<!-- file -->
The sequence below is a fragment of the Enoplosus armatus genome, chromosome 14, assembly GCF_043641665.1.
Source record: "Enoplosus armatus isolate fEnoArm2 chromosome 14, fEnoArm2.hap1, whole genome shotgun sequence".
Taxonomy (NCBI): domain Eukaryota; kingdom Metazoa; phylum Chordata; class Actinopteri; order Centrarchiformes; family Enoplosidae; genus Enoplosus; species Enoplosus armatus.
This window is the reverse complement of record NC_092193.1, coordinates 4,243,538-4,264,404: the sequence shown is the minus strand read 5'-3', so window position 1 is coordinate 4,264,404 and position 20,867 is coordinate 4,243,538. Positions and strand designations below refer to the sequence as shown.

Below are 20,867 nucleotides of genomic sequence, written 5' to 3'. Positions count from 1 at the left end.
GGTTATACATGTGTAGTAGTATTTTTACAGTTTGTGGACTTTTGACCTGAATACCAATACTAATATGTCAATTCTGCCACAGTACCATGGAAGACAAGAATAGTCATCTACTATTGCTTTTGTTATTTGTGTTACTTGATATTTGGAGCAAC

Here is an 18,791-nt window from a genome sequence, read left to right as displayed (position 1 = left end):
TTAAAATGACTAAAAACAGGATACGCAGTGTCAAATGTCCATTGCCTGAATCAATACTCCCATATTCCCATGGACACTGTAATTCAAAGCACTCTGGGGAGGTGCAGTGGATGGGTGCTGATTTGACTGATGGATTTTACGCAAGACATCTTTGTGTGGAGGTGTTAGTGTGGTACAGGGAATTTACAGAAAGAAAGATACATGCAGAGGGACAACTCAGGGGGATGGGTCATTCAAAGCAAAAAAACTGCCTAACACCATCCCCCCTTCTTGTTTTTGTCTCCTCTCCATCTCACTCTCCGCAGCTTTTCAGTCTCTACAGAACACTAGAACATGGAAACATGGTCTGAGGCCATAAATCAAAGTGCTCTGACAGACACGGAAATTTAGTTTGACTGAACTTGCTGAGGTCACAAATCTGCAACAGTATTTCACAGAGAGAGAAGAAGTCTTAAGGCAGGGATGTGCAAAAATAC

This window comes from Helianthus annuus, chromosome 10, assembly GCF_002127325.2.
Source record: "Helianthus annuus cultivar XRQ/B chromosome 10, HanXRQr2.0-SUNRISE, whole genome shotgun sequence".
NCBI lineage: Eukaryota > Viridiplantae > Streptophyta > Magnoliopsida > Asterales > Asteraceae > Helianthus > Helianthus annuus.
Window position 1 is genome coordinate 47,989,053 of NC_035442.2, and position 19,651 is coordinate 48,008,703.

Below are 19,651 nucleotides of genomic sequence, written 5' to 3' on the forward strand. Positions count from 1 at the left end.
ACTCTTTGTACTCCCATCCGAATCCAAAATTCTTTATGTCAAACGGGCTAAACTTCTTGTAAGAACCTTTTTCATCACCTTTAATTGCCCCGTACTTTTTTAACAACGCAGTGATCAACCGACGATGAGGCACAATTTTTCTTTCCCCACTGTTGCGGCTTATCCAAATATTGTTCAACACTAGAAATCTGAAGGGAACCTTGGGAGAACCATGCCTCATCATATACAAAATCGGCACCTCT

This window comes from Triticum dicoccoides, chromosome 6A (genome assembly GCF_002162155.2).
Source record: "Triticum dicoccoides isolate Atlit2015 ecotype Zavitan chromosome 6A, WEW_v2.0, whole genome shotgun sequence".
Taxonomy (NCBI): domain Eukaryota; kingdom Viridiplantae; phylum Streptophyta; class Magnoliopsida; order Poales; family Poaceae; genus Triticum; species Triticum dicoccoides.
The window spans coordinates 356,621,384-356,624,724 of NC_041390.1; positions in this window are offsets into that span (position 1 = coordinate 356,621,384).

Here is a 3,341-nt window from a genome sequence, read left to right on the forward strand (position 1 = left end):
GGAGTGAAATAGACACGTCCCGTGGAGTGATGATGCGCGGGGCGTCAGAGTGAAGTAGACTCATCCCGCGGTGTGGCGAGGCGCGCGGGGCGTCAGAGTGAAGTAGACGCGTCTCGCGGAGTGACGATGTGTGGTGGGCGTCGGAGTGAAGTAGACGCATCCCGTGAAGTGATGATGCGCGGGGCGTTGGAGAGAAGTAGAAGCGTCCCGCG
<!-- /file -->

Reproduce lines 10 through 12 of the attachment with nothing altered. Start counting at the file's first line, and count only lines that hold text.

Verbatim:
Source record: "Helianthus annuus cultivar XRQ/B chromosome 10, HanXRQr2.0-SUNRISE, whole genome shotgun sequence".
NCBI lineage: Eukaryota > Viridiplantae > Streptophyta > Magnoliopsida > Asterales > Asteraceae > Helianthus > Helianthus annuus.
Window position 1 is genome coordinate 47,989,053 of NC_035442.2, and position 19,651 is coordinate 48,008,703.